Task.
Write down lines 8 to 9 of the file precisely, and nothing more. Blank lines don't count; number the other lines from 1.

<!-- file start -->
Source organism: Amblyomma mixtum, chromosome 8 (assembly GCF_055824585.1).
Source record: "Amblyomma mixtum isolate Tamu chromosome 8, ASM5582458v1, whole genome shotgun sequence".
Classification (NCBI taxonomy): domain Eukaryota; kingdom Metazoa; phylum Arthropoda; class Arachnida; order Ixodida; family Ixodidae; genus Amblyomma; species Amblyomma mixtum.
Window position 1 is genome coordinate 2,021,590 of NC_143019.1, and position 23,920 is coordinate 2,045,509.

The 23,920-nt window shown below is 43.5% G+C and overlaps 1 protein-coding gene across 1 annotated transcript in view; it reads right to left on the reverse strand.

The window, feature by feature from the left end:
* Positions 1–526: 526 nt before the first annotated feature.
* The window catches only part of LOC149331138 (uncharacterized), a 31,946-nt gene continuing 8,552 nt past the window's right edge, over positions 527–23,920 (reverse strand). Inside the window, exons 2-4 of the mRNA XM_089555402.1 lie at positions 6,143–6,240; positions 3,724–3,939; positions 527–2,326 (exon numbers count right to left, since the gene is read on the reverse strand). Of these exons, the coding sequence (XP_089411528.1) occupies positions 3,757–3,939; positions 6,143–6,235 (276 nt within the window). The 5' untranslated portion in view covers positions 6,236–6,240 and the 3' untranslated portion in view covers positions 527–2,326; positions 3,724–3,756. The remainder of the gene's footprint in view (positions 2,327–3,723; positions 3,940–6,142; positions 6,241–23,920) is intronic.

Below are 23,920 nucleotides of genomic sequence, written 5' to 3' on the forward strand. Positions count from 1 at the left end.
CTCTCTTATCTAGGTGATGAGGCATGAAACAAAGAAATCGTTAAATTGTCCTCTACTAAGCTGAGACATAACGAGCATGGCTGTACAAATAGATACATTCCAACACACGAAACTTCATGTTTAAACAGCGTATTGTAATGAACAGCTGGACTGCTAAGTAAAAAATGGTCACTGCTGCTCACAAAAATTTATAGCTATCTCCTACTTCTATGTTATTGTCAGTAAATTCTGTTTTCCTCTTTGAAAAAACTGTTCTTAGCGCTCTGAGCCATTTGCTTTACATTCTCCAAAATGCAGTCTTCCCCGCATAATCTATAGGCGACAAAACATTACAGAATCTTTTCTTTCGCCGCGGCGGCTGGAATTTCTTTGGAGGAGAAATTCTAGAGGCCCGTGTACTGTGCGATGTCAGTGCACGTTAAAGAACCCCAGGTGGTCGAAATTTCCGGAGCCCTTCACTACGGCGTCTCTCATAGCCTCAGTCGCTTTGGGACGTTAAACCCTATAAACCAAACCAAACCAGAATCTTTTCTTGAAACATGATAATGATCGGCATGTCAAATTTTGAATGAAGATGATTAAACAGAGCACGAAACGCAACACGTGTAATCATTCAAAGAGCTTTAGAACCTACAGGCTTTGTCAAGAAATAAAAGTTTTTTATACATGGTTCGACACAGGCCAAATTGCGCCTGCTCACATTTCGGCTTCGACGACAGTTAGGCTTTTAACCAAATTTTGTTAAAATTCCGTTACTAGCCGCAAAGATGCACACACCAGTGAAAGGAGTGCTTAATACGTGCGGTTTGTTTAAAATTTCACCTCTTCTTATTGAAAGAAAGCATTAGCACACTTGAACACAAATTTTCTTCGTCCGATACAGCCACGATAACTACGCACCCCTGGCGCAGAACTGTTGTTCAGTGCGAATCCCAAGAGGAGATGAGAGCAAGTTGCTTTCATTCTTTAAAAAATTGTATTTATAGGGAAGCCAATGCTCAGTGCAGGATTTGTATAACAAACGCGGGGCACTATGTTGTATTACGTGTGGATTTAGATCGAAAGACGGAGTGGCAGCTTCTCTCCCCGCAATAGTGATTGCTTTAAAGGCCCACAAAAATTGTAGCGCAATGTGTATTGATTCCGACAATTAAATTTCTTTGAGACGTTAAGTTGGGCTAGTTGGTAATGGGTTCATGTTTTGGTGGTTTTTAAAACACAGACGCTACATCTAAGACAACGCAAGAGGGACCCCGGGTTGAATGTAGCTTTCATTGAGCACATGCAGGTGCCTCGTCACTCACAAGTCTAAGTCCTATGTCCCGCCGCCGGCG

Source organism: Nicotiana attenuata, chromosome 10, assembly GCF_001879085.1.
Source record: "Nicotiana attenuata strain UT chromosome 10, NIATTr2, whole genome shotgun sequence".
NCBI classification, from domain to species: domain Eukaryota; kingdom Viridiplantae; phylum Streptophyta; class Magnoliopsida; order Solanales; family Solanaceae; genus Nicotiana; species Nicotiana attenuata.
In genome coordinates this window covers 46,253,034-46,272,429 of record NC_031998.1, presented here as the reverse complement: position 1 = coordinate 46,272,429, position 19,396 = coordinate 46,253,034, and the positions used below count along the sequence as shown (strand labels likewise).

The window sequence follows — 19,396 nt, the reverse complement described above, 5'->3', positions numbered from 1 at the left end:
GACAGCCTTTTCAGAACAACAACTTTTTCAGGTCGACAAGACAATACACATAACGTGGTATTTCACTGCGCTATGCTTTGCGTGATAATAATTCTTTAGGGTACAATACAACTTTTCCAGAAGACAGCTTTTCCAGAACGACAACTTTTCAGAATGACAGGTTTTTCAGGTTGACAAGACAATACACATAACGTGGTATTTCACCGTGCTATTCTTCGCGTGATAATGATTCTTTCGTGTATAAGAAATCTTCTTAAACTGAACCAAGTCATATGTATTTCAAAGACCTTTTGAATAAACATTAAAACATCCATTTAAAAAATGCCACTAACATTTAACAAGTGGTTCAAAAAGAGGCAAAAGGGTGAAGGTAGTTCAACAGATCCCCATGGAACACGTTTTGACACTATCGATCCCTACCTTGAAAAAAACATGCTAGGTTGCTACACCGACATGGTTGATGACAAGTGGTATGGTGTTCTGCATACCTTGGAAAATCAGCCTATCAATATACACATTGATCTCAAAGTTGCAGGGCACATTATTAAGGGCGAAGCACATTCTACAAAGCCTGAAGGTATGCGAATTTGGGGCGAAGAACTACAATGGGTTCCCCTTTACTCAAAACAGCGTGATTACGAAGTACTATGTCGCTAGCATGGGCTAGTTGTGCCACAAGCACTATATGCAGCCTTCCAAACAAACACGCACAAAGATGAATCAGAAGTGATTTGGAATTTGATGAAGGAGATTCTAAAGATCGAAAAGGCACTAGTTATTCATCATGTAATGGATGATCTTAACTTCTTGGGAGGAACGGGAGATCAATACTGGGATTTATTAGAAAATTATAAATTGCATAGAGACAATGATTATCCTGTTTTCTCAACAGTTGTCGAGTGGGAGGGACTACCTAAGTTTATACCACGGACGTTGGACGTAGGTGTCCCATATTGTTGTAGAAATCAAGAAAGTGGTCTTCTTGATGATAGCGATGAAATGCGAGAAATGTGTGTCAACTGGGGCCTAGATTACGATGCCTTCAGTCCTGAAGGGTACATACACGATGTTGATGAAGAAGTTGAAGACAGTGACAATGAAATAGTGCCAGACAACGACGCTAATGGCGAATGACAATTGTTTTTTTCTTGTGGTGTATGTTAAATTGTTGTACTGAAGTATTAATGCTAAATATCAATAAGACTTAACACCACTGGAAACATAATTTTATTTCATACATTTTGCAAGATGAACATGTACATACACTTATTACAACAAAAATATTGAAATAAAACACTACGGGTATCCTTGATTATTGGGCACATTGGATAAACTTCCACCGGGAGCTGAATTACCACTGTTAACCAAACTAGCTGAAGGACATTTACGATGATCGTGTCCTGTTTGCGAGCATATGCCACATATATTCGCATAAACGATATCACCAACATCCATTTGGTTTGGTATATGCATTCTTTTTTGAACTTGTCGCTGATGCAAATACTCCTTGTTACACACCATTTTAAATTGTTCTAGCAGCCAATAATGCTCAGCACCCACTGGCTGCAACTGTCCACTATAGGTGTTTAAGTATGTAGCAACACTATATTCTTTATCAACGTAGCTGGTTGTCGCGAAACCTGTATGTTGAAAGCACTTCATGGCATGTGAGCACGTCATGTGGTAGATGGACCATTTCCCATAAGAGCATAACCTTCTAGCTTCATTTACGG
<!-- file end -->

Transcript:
* The window catches only part of LOC149331138 (uncharacterized), a 31,946-nt gene continuing 8,552 nt past the window's right edge, over positions 527–23,920 (reverse strand). Inside the window, exons 2-4 of the mRNA XM_089555402.1 lie at positions 6,143–6,240; positions 3,724–3,939; positions 527–2,326 (exon numbers count right to left, since the gene is read on the reverse strand). Of these exons, the coding sequence (XP_089411528.1) occupies positions 3,757–3,939; positions 6,143–6,235 (276 nt within the window). The 5' untranslated portion in view covers positions 6,236–6,240 and the 3' untranslated portion in view covers positions 527–2,326; positions 3,724–3,756. The remainder of the gene's footprint in view (positions 2,327–3,723; positions 3,940–6,142; positions 6,241–23,920) is intronic.

Below are 23,920 nucleotides of genomic sequence, written 5' to 3' on the forward strand. Positions count from 1 at the left end.